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SEM image of the week: Careful with that axe, Eugene, Part 2

Posted on Monday, January 9, 2012 by for SEM.

Let’s try imaging fruit flies again. Prianka and Janae tried it back in November and were moderately successful — if you overlook the fact that they crushed the living daylights out of their specimen. The AP Bio class had plenty of extra fruit flies (Drosophila melanogaster) leftover from their genetics lab, so I thought I’d try imaging one myself. I was slightly more successful. My subject suffered only minor damage. Small insects are surprisingly delicate.

Overview of the whole fly. Note the indented eye, amputated foreleg, and chipped wings. The damage to the leg and wing are certainly due to my careless handling of this tiny, fragile specimen. Close up of the eye. The prune-like appearance of the eye is probably due to the sample being desiccated. I assume insect eyes are fluid-filled like ours. Remove the fluid and the eye collapses. Close up of the eye showing the crystalline lenses. The bristles are a common sight on insects. They are everywhere.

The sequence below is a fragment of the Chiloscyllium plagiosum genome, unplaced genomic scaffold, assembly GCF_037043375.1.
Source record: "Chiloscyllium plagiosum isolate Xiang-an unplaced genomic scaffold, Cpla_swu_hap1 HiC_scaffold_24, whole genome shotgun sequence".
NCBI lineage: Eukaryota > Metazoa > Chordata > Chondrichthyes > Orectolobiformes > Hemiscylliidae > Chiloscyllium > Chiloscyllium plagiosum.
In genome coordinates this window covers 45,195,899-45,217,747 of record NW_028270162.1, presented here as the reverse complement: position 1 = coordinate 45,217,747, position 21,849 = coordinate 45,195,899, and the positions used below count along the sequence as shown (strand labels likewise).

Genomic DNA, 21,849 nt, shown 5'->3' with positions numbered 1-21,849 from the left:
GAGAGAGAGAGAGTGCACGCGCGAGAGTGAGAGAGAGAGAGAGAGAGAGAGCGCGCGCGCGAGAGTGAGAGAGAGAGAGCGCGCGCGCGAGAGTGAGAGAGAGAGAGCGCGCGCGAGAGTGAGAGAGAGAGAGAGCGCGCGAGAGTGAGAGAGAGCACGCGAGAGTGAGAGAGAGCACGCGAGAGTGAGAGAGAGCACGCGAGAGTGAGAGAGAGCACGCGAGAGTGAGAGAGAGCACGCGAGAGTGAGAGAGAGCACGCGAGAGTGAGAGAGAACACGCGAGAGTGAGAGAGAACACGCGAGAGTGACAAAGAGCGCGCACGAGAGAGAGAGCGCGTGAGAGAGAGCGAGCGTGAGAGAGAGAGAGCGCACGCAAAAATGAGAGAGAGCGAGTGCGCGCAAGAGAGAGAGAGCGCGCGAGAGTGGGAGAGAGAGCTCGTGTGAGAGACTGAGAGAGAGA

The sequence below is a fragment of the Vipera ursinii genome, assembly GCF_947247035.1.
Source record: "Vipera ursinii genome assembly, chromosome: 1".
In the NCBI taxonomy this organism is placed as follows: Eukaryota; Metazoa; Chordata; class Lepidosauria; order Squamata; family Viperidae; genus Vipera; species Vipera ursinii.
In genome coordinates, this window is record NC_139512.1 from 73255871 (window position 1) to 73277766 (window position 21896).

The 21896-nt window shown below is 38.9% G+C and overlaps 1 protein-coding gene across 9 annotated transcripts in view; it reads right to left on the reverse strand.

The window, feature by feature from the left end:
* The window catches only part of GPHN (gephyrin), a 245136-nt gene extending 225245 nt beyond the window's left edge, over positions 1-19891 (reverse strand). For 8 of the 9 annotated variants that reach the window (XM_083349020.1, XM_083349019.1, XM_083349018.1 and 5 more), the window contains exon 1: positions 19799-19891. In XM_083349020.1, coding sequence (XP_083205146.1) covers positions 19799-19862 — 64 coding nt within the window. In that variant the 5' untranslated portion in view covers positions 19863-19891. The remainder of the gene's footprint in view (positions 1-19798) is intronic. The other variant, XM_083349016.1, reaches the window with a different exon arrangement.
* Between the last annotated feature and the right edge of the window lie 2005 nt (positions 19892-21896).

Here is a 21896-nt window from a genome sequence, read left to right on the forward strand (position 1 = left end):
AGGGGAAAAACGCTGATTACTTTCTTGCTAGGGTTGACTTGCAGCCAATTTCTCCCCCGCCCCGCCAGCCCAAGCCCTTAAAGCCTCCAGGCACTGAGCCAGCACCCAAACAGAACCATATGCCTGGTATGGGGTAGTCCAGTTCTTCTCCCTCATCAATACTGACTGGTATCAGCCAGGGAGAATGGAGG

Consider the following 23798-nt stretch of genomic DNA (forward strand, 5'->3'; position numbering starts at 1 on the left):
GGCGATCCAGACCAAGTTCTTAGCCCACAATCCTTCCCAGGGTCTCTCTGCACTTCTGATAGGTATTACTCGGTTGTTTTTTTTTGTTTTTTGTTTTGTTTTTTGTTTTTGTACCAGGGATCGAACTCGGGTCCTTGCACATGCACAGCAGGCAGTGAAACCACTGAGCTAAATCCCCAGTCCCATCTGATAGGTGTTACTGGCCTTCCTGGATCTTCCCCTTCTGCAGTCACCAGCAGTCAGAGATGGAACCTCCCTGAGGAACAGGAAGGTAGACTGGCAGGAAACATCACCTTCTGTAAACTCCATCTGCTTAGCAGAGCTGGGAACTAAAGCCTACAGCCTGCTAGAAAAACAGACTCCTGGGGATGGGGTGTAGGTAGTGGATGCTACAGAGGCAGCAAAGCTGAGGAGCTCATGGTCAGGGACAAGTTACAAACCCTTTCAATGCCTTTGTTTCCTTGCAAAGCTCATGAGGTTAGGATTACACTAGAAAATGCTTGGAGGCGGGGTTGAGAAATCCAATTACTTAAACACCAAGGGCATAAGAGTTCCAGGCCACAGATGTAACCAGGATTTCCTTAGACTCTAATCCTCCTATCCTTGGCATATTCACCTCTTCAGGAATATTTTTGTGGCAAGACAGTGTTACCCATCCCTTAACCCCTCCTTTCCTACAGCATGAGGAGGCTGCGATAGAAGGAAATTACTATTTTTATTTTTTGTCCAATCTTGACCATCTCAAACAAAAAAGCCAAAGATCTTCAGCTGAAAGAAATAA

More bristles on the back of the fruit fly’s thorax (middle segment). Bristles on the wings. Bristles on bristles. Some kind of sensory apparatus, no doubt.

A word about the title of this post (and the earlier one with the same name). It’s a reference to a Pink Floyd song from the late ’60s.

Image credit: Glenn Elert

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